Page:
From the Director’s Desk – Summer 2014

One of the great “joys” of my position in the Virtual Campus is to coordinate with each state to make sure that we are authorized to offer our programs to their students. (Yes, read some sarcasm into that.) The good news is we are making great strides towards our goal of providing our programs across the entire nation. I wanted to share one of the great conversations that I had during this process.

Currently, there are several states that only have a handful of students enrolled in our programs. One of those states, which I’ll hold back on naming, has very stringent and expensive requirements to authorize in their state. It was made very clear by the official with whom I spoke that they have those requirements to protect their citizens from predatory institutions that do not have their best interests in mind. In spite of the fact that it is not in our financial best interest to continue offering programs in their state, I did get to explain to the official how we do “online education.”

I took great pride in explaining how and why we cap the enrollments in all of our courses, how we are diametrically opposed to the correspondence course model (deploy it and forget it), how our instructors are required to interact with their courses multiple times each week, how we have staff specifically assigned to advise and assist our fully online students, and most importantly, how our mission as a Christian institution is integrated at every level of our interaction with the student.

To say the least, that state official was blown away by the level of commitment we have to our online students and by how much thought and focus we have given to providing quality online programs. Plus, he introduced me to a new buzz word that I now throw around regularly to describe our online programs: high touch.

High touch is a technology term that generally means that the user, consumer, or customer interacts with a human being as opposed to transacting through technology. Sure, we’re online which means email, discussion boards, blogs, wikis, or even instant messages relay our conversations, but at Wayland, there is a person on the other end of that classroom, an expert in the field and a Christian professor who wants to see their students succeed.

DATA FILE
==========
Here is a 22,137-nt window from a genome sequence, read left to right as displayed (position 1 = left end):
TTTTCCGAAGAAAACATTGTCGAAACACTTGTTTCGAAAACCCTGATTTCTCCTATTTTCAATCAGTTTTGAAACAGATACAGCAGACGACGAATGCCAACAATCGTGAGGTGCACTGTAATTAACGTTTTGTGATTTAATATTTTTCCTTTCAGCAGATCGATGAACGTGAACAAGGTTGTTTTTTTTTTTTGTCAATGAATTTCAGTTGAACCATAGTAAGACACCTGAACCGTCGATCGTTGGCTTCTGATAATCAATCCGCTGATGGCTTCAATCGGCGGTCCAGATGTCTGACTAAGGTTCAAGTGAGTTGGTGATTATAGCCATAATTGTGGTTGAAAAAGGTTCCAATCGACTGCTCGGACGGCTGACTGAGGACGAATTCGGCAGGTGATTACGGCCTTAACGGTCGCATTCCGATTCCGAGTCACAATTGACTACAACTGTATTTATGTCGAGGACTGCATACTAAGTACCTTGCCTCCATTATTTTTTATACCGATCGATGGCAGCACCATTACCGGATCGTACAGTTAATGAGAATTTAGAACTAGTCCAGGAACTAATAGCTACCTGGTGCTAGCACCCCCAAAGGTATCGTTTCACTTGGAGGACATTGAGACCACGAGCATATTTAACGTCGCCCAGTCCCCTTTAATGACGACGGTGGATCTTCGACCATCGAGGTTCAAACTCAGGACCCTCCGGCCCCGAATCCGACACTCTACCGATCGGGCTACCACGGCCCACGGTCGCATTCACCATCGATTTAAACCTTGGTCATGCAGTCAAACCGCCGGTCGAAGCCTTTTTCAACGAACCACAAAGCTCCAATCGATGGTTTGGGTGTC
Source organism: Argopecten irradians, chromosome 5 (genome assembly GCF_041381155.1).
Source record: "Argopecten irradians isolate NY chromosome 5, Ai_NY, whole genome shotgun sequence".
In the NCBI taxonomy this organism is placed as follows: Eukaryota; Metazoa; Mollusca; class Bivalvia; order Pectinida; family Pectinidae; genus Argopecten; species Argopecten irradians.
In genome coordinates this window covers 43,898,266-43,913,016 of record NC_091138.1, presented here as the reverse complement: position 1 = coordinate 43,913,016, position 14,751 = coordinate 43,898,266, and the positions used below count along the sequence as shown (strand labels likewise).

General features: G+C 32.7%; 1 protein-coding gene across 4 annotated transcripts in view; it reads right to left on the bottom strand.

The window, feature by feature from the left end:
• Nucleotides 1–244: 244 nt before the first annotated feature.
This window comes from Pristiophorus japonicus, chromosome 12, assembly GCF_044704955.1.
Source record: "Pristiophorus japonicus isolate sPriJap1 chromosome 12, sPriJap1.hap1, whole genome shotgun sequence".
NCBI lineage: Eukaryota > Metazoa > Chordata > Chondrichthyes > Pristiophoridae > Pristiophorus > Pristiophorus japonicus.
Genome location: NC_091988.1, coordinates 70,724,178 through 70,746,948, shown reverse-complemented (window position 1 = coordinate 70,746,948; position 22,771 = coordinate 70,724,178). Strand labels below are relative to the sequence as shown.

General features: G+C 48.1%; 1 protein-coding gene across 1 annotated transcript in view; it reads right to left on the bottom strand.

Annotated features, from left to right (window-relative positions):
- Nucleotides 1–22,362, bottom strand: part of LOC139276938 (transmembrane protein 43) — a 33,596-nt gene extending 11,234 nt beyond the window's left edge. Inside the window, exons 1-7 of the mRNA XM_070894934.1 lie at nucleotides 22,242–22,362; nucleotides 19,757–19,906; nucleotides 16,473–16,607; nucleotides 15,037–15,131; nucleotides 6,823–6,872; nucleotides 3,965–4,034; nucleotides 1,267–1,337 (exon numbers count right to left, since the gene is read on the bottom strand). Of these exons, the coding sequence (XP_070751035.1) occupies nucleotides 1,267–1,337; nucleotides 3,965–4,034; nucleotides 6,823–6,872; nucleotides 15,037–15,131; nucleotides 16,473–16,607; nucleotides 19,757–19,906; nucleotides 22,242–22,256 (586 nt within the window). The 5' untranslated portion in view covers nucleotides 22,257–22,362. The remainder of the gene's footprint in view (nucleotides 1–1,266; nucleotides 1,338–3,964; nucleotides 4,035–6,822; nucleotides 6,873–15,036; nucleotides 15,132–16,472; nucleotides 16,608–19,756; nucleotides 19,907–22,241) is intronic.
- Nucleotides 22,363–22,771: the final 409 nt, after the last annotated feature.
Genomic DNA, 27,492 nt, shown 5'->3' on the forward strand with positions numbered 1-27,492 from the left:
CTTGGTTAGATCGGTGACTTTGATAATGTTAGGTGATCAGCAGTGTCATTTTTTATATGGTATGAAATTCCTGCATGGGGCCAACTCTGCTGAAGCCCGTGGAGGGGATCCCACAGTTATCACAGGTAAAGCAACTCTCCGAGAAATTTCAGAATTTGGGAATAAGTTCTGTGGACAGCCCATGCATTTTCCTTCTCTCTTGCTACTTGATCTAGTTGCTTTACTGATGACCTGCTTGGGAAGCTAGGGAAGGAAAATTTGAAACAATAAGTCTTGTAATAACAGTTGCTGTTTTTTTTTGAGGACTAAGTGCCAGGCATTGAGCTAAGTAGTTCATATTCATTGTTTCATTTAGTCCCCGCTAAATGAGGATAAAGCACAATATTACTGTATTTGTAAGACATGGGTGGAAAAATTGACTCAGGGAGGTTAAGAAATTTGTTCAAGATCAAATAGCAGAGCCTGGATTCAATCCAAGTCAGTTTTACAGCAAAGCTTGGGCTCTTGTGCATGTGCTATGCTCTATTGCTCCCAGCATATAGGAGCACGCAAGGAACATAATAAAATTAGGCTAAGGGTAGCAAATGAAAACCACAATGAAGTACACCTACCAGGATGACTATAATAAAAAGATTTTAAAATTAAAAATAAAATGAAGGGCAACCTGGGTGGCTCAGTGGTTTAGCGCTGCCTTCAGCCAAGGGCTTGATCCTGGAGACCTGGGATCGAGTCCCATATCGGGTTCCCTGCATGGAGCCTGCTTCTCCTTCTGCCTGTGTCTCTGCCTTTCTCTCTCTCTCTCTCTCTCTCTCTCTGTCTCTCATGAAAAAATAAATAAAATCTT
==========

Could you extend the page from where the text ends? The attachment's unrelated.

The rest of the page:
As you prepare and launch your summer courses, remember our mission and put your students’ success at the top of your priority list. One of the best ways to help your students succeed in their online courses is to engage them regularly by providing valuable and regular feedback. Incorporate content and assignments in your courses that encourages them to interact with one another. If you tweak your courses each term, as I do, think about each component of your class and self-evaluate how you can best help your online students feel connected to you, their fellow students, and the university.

I would also ask you to remember to respond to your students as quickly as possible, even if it means telling them that you don’t have time to answer their question right away but you’ll get back to them soon.

God bless you and know that we are here to support you!

Wayland’s Mission Statement:
Wayland Baptist University exists to educate students in an academically challenging, learning-focused and distinctively Christian environment for professional success and service to God and humankind.

 

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4 thoughts on “From the Director’s Desk – Summer 2014

  1. Since I am engulfed with online students, I found your article very interesting. Although we engage with these onliner’s spirit/soul instead of their physical bodies, whether we want to or not, it does require “high touch” to ensure the student feel connected. As a matter of fact, I find that it is even necessary to give them more time than that student that comes in so they are not “lost in space.”

  2. You have to do a better job to overcome the bad publicity spread by the “less than credible” diploma mills with which you compete.

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